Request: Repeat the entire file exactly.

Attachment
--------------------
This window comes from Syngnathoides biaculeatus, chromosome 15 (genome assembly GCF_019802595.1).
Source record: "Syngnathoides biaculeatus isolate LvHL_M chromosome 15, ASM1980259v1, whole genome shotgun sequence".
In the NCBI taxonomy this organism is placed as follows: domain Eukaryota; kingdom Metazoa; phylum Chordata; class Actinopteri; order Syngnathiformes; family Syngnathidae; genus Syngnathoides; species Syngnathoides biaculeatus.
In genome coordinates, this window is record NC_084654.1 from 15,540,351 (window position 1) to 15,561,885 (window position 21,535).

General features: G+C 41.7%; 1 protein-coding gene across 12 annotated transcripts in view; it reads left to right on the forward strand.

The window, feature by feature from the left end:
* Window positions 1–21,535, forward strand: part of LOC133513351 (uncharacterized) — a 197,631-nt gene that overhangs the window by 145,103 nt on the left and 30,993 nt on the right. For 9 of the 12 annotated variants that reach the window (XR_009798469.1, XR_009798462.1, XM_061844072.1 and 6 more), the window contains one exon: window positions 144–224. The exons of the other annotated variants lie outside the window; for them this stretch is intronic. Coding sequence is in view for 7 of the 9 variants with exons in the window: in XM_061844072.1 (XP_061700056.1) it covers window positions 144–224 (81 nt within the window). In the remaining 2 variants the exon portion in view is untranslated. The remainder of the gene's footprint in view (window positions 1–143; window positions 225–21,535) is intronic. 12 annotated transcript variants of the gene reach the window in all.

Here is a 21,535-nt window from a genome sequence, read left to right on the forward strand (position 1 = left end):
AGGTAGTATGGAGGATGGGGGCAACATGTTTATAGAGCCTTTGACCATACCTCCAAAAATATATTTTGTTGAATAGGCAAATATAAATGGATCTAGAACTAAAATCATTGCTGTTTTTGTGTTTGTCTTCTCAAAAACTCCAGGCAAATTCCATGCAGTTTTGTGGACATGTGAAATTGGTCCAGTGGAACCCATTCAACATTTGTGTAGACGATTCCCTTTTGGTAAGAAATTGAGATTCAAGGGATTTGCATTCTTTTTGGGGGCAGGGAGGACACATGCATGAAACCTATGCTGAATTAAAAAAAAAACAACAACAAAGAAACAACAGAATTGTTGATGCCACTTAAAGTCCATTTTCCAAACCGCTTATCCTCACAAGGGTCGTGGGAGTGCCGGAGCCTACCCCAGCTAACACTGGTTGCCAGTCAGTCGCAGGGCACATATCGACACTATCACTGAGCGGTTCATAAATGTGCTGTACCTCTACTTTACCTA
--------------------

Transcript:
This window comes from Syngnathoides biaculeatus, chromosome 15 (genome assembly GCF_019802595.1).
Source record: "Syngnathoides biaculeatus isolate LvHL_M chromosome 15, ASM1980259v1, whole genome shotgun sequence".
In the NCBI taxonomy this organism is placed as follows: domain Eukaryota; kingdom Metazoa; phylum Chordata; class Actinopteri; order Syngnathiformes; family Syngnathidae; genus Syngnathoides; species Syngnathoides biaculeatus.
In genome coordinates, this window is record NC_084654.1 from 15,540,351 (window position 1) to 15,561,885 (window position 21,535).

General features: G+C 41.7%; 1 protein-coding gene across 12 annotated transcripts in view; it reads left to right on the forward strand.

The window, feature by feature from the left end:
* Window positions 1–21,535, forward strand: part of LOC133513351 (uncharacterized) — a 197,631-nt gene that overhangs the window by 145,103 nt on the left and 30,993 nt on the right. For 9 of the 12 annotated variants that reach the window (XR_009798469.1, XR_009798462.1, XM_061844072.1 and 6 more), the window contains one exon: window positions 144–224. The exons of the other annotated variants lie outside the window; for them this stretch is intronic. Coding sequence is in view for 7 of the 9 variants with exons in the window: in XM_061844072.1 (XP_061700056.1) it covers window positions 144–224 (81 nt within the window). In the remaining 2 variants the exon portion in view is untranslated. The remainder of the gene's footprint in view (window positions 1–143; window positions 225–21,535) is intronic. 12 annotated transcript variants of the gene reach the window in all.

Here is a 21,535-nt window from a genome sequence, read left to right on the forward strand (position 1 = left end):
AGGTAGTATGGAGGATGGGGGCAACATGTTTATAGAGCCTTTGACCATACCTCCAAAAATATATTTTGTTGAATAGGCAAATATAAATGGATCTAGAACTAAAATCATTGCTGTTTTTGTGTTTGTCTTCTCAAAAACTCCAGGCAAATTCCATGCAGTTTTGTGGACATGTGAAATTGGTCCAGTGGAACCCATTCAACATTTGTGTAGACGATTCCCTTTTGGTAAGAAATTGAGATTCAAGGGATTTGCATTCTTTTTGGGGGCAGGGAGGACACATGCATGAAACCTATGCTGAATTAAAAAAAAAACAACAACAAAGAAACAACAGAATTGTTGATGCCACTTAAAGTCCATTTTCCAAACCGCTTATCCTCACAAGGGTCGTGGGAGTGCCGGAGCCTACCCCAGCTAACACTGGTTGCCAGTCAGTCGCAGGGCACATATCGACACTATCACTGAGCGGTTCATAAATGTGCTGTACCTCTACTTTACCTA